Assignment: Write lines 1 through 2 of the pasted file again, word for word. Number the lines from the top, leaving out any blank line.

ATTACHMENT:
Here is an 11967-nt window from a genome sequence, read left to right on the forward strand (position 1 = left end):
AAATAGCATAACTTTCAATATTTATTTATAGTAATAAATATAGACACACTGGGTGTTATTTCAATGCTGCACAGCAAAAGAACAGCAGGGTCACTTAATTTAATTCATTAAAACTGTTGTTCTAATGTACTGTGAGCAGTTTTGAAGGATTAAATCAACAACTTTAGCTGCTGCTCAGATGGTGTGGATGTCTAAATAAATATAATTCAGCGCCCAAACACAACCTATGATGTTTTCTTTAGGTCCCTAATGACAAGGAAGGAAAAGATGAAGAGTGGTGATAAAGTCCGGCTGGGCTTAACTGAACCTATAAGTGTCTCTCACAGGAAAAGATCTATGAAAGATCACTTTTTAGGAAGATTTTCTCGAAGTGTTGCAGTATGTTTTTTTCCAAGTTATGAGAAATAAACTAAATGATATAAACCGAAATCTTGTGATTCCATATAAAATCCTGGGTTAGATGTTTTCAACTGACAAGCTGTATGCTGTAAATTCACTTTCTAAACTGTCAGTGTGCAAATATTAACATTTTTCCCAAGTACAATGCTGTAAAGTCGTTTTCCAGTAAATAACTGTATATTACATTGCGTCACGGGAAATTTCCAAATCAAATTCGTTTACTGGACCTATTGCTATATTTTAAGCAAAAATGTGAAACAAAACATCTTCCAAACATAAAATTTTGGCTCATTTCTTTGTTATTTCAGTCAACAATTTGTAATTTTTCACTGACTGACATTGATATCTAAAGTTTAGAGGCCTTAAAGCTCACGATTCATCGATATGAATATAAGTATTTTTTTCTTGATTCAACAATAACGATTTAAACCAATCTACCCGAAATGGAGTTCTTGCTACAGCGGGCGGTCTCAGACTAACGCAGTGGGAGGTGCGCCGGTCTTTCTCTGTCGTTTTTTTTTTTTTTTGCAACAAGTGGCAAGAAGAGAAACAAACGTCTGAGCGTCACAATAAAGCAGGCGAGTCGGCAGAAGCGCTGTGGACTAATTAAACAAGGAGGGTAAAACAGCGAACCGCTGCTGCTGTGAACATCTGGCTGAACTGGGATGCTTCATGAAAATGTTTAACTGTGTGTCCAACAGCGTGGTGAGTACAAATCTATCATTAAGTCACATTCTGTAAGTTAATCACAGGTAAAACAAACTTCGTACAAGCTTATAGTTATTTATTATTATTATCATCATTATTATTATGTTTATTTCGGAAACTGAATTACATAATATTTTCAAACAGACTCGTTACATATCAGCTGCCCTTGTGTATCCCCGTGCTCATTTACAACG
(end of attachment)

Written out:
Here is an 11967-nt window from a genome sequence, read left to right on the forward strand (position 1 = left end):
AAATAGCATAACTTTCAATATTTATTTATAGTAATAAATATAGACACACTGGGTGTTATTTCAATGCTGCACAGCAAAAGAACAGCAGGGTCACTTAATTTAATTCATTAAAACTGTTGTTCTAATGTACTGTGAGCAGTTTTGAAGGATTAAATCAACAACTTTAGCTGCTGCTCAGATGGTGTGGATGTCTAAATAAATATAATTCAGCGCCCAAACACAACCTATGATGTTTTCTTTAGGTCCCTAATGACAAGGAAGGAAAAGATGAAGAGTGGTGATAAAGTCCGGCTGGGCTTAACTGAACCTATAAGTGTCTCTCACAGGAAAAGATCTATGAAAGATCACTTTTTAGGAAGATTTTCTCGAAGTGTTGCAGTATGTTTTTTTCCAAGTTATGAGAAATAAACTAAATGATATAAACCGAAATCTTGTGATTCCATATAAAATCCTGGGTTAGATGTTTTCAACTGACAAGCTGTATGCTGTAAATTCACTTTCTAAACTGTCAGTGTGCAAATATTAACATTTTTCCCAAGTACAATGCTGTAAAGTCGTTTTCCAGTAAATAACTGTATATTACATTGCGTCACGGGAAATTTCCAAATCAAATTCGTTTACTGGACCTATTGCTATATTTTAAGCAAAAATGTGAAACAAAACATCTTCCAAACATAAAATTTTGGCTCATTTCTTTGTTATTTCAGTCAACAATTTGTAATTTTTCACTGACTGACATTGATATCTAAAGTTTAGAGGCCTTAAAGCTCACGATTCATCGATATGAATATAAGTATTTTTTTCTTGATTCAACAATAACGATTTAAACCAATCTACCCGAAATGGAGTTCTTGCTACAGCGGGCGGTCTCAGACTAACGCAGTGGGAGGTGCGCCGGTCTTTCTCTGTCGTTTTTTTTTTTTTTTGCAACAAGTGGCAAGAAGAGAAACAAACGTCTGAGCGTCACAATAAAGCAGGCGAGTCGGCAGAAGCGCTGTGGACTAATTAAACAAGGAGGGTAAAACAGCGAACCGCTGCTGCTGTGAACATCTGGCTGAACTGGGATGCTTCATGAAAATGTTTAACTGTGTGTCCAACAGCGTGGTGAGTACAAATCTATCATTAAGTCACATTCTGTAAGTTAATCACAGGTAAAACAAACTTCGTACAAGCTTATAGTTATTTATTATTATTATCATCATTATTATTATGTTTATTTCGGAAACTGAATTACATAATATTTTCAAACAGACTCGTTACATATCAGCTGCCCTTGTGTATCCCCGTGCTCATTTACAACG